With Mario Kart 8 just over a week away from release, it’s certainly time to get excited!

Over the last 7 weeks we’ve looked at various reasons why we love Mario Kart, and today we’re delving into the other half of the famous racing series, the notoriously fun and frenzied multiplayer madness that is Battle Mode.

The way we were

Battle Mode has been a Mario Kart staple since the first title, Super Mario Kart, stormed onto the SNES way back in 1992. Some fans would even argue that this mode is the main feature of any Mario Kart title, and certainly adds a completely new dimension to that of simply racing around a track. In Battle Mode, the aim is not to be the fastest racer but the best at deploying (or avoiding) those incredible items, all within an enclosed arena (except Mario Kart 8 – discussed further below).

From Super Mario Kart to Mario Kart: Double Dash!!, Battle Mode was only available as a multiplayer feature. It was Mario Kart DS that started the trend of allowing single players to participate in Battle Mode to compete with the CPU.

Although the Battle Mode formula hasn’t changed remarkably over the years, there have been many new additions in several titles, providing a fresh feel for the battle arenas. Let’s look at the different Battle Modes available in Mario Kart:

1. Balloon Battle

Balloon Battle

Balloon Battle was the first type of battle, introduced in Super Mario Kart and appearing in every title since. Here, players start with 3 balloons attached to their karts. These are lost by getting hit by an item, falling into a pit, or getting hit by a Mushroom boost, which causes the player who used the boost to steal your balloon. Once all your balloons have burst, you are out of the game.

There are some variations on this formula throughout the series.

  • In Super Mario Kart, the balloons float and rotate around the kart, but since then, the balloons hang on to the back of your kart.
  • In Mario Kart 64, if you lose all your balloons and there are at least two players left, your kart becomes a Mini Bomb Kart. Although you can no longer win in this state, you can still drive around, trying to collide with a real player to explode your kart and cost your opponent one balloon. Mini Bomb Karts can not use items but can still be hit by them.
  • In Mario Kart Wii two teams play against each other with a three minute time limit. Your team scores a point for each balloon popped, and the team with the most points at the end wins. This version also introduced the Blue Shell and Lightning as usable items in Battle Mode for the first time.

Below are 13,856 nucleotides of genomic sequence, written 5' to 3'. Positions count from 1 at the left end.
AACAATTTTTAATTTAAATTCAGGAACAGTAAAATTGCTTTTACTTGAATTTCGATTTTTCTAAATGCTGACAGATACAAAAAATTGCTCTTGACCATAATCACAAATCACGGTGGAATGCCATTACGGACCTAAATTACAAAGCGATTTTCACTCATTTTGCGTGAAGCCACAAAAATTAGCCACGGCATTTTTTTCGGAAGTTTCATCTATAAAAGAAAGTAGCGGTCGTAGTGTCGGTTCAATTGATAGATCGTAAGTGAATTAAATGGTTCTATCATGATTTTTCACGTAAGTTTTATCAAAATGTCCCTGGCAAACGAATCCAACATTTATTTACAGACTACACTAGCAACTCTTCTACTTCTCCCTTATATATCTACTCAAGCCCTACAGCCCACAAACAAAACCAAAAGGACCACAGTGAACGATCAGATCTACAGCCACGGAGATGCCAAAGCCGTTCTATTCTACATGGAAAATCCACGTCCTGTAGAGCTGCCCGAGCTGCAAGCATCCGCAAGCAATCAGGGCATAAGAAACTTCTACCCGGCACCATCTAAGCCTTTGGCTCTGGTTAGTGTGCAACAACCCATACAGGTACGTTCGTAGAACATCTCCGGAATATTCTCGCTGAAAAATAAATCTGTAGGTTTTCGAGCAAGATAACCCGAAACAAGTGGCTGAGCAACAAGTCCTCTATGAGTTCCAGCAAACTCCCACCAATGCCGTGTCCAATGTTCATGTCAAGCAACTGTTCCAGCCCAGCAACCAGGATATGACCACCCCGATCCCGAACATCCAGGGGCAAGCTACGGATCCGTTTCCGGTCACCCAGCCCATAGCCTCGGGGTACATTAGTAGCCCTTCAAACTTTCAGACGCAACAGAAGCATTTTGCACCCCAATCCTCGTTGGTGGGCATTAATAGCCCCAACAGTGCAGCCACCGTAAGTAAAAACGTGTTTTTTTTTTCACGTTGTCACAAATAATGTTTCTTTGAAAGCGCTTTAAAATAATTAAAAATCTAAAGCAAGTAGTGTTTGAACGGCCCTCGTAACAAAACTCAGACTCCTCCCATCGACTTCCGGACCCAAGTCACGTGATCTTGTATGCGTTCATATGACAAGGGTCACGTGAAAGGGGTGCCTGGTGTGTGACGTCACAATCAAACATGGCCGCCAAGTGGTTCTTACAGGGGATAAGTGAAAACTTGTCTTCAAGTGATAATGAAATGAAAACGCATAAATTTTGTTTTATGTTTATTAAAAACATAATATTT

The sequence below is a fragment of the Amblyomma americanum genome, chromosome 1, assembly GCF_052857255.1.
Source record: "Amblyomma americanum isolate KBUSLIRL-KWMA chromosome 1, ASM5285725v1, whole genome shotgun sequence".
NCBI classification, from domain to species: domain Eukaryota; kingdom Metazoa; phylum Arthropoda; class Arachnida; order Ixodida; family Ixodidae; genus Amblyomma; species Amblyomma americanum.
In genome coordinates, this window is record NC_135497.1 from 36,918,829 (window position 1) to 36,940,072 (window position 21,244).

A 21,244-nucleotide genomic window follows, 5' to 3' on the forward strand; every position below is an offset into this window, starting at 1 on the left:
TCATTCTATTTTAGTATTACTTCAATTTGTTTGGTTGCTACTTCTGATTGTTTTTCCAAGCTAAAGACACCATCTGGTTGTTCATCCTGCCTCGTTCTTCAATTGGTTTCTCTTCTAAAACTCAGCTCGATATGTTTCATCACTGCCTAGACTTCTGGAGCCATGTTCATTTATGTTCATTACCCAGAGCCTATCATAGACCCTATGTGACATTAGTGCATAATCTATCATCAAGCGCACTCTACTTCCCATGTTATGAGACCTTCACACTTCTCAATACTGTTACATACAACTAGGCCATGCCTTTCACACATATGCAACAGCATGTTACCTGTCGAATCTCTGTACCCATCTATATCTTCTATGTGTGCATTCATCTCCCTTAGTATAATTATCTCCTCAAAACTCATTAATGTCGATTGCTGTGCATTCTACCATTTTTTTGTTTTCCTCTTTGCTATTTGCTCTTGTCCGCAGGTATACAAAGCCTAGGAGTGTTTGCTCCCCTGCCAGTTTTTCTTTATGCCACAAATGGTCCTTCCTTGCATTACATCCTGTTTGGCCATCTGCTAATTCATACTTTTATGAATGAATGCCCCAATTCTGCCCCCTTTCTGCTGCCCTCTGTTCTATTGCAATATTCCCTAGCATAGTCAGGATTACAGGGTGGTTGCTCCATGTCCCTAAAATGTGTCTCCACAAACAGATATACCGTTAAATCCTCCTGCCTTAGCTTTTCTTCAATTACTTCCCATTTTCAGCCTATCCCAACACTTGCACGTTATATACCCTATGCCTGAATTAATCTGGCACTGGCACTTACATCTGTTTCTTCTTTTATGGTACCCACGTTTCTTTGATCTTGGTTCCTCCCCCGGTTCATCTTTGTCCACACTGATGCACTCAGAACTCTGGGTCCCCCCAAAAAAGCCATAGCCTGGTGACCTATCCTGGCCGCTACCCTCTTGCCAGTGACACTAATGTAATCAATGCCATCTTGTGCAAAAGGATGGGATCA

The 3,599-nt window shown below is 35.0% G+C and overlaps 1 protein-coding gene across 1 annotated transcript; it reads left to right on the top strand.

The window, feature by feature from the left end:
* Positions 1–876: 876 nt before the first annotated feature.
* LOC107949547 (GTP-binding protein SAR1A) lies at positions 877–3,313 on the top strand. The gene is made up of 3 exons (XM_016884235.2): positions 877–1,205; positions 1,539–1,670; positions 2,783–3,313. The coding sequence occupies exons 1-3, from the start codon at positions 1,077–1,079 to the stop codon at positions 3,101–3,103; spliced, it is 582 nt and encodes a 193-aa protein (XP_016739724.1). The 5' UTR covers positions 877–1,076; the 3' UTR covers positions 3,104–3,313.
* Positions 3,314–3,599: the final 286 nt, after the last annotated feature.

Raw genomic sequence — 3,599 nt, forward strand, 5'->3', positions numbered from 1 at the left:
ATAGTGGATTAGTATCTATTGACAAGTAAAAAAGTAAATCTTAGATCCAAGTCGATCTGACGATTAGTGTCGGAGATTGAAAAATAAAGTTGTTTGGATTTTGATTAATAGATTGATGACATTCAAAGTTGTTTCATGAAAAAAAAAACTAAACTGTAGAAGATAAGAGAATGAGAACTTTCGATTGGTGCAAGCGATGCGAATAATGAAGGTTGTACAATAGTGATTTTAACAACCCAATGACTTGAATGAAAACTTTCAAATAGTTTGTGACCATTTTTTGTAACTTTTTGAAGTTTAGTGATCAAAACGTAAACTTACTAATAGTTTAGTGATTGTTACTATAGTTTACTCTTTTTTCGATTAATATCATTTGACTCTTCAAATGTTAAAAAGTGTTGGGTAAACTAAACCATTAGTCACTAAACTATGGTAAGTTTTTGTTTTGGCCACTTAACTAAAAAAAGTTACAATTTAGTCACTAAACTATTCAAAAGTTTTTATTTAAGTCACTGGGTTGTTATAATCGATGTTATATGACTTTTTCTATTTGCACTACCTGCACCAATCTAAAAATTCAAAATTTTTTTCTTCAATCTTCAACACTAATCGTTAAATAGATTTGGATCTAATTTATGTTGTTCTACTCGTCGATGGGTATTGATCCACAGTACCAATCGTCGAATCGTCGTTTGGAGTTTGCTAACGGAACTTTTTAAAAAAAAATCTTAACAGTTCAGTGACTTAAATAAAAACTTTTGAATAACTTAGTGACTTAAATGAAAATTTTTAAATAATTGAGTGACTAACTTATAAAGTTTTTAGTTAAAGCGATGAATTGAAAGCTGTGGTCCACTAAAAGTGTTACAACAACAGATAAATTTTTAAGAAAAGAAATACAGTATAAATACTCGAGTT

• In Mario Kart DS, racers begin each match with only a single balloon, though they can add more by blowing up their balloons with the microphone, or holding the Select button. Each player has a total of five balloons, and can hold up to three balloons at once. The less balloons a player has means more powerful items will be obtained from the Item Boxes.

2. Shine Thief

Shine Sprite

Shine Sprite

Shine Thief is unique to Mario Kart: Double Dash!!. The object here is to collect the Shine Sprite and hold onto it until time runs out. If you fall off a cliff or take any damage from an item, the Shine is dropped and left for someone else to collect! After dropping the Sprite, it takes a few seconds until you can pick it up again.

This mode differs from Balloon Battle in that the player holding the Shine Sprite must employ more defensive driving skills in order to evade the other racers.

This is a fun and different Battle Mode that many fans would like to see make a return.

3. Bob-omb Blast



Another Mario Kart: Double Dash!! exclusive, this mode only allows Bob-omb items to be used against each other. Players get points for hitting opponents with bombs and you can carry up to five Bob-ombs per character. After receiving three or four points (depending on the number of players), that player wins. You can also steal your opponents’ stars!